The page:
Mr. Maeyama said, “Through these records, we can understand that the hospital staff did everything they could do for the patient.” Because the Koseikan medical center had survived the air raids on Saga City that started the night of August 5, it maintained sufficient stocks of medicines and other supplies. The physicians sought alternative treatment options such as transfusion of blood from relatives, as well as performed autopsies. Starting in September, more and more outpatients wanted to undergo blood testing, a situation that paints a picture of the circumstances at that time, marked by anxiety that had spread among citizens due to increasing awareness of radiation’s health effects.

The medical charts were analyzed by members of the Saga Medical History Research Group, which consists of physicians and researchers including Mr. Maeyama. The group would gather at Mr. Maeyama’s home and analyze the records written in both Japanese and German. It took the members about three years to complete the work.

Records organized for analysis

In the course of the work, Odai Akasaka, 34, a public relations staff member at the Koseikan medical center, played an important role. A licensed curator, Mr. Akasaka had just moved to his new job at the Koseikan medical center from a historical museum located in a neighboring city. He immediately volunteered to support the group’s activities, and worked even during his free time on organizing the documents.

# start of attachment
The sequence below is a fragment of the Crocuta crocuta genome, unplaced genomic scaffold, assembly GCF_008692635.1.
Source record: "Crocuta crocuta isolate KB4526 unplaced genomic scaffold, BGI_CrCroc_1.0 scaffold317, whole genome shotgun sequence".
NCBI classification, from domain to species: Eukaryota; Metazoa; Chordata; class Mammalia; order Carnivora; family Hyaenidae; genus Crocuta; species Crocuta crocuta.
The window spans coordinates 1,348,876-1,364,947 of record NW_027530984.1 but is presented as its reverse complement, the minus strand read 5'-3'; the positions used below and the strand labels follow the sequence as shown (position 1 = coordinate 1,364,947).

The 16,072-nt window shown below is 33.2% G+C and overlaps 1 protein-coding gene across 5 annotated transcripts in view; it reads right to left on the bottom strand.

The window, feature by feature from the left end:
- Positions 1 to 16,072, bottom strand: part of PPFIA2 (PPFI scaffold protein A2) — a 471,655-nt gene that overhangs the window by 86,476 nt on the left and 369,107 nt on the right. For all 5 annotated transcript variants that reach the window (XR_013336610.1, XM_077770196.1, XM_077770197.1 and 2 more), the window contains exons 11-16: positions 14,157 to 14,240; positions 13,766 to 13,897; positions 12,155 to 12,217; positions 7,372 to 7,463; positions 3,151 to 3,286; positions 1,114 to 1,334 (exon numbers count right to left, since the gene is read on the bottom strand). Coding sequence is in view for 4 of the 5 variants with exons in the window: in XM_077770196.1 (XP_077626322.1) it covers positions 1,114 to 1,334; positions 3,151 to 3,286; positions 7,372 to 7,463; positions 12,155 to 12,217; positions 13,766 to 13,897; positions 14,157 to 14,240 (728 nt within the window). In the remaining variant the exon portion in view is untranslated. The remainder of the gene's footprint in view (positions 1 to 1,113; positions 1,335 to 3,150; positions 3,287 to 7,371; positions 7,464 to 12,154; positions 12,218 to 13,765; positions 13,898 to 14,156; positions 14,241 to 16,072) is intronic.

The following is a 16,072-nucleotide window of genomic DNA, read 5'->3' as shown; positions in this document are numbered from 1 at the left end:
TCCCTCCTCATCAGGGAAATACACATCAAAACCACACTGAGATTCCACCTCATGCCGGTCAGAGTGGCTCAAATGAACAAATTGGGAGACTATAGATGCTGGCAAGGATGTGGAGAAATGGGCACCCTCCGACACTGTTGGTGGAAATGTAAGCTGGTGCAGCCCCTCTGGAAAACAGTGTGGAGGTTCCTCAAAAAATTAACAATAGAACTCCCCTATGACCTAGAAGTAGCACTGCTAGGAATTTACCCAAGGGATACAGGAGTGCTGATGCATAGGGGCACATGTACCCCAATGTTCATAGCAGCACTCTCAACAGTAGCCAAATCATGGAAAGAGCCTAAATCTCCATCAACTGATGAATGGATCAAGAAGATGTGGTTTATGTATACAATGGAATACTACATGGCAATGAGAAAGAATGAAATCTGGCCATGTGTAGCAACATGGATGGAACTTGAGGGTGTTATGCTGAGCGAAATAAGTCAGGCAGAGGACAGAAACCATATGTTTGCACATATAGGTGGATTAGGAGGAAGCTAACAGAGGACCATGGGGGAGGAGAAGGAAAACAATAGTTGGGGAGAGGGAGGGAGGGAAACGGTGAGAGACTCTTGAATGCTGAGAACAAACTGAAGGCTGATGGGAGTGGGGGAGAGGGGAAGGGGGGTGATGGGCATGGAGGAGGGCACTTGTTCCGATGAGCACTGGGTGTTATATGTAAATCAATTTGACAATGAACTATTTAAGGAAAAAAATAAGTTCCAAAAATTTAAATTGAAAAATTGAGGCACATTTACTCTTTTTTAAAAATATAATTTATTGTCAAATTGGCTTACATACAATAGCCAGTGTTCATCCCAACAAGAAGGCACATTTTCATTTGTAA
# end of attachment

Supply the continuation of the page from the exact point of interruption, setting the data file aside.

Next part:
The medical charts were dusty and out of sequence. Mr. Akasaka checked patient names on the charts one by one, assigned a number to each of them, and rearranged the information. For purposes of preservation and analysis, digital images were taken of the charts. Giving credit where it was due, Mr. Maeyama said, “We were able to complete the analysis because Mr. Akasaka helped organize the records. The work bore fruit thanks to the enormous amount of energy he spent on the project.”

Looking back on in the work of organizing the medical charts, Mr. Akasaka said, “The patients barely escaped alive and returned to Saga, only to die from diseases related to the atomic bombings. I considered it my mission to convey that history.”

Nevertheless, the hospital’s archives room, where the medical charts are now kept, lacks the appropriate temperature and humidity controls that are typically found museums. As the documents include significant amounts of personal information, the question of how to use them presents a real challenge.

After completion of analysis of the medical charts, the research group held a public debriefing session in Saga City in 2015. Nagasaki University displayed the charts without revealing the contents. Since that time, the charts have not been shown publicly. Mr. Akasaka said, “We don’t want to finish our efforts by simply reporting that the materials have been archived.” How can historical materials be passed on to future generations? How can they be utilized? Effective answers to these questions have yet to be proposed.

(Originally published on August 2, 2021)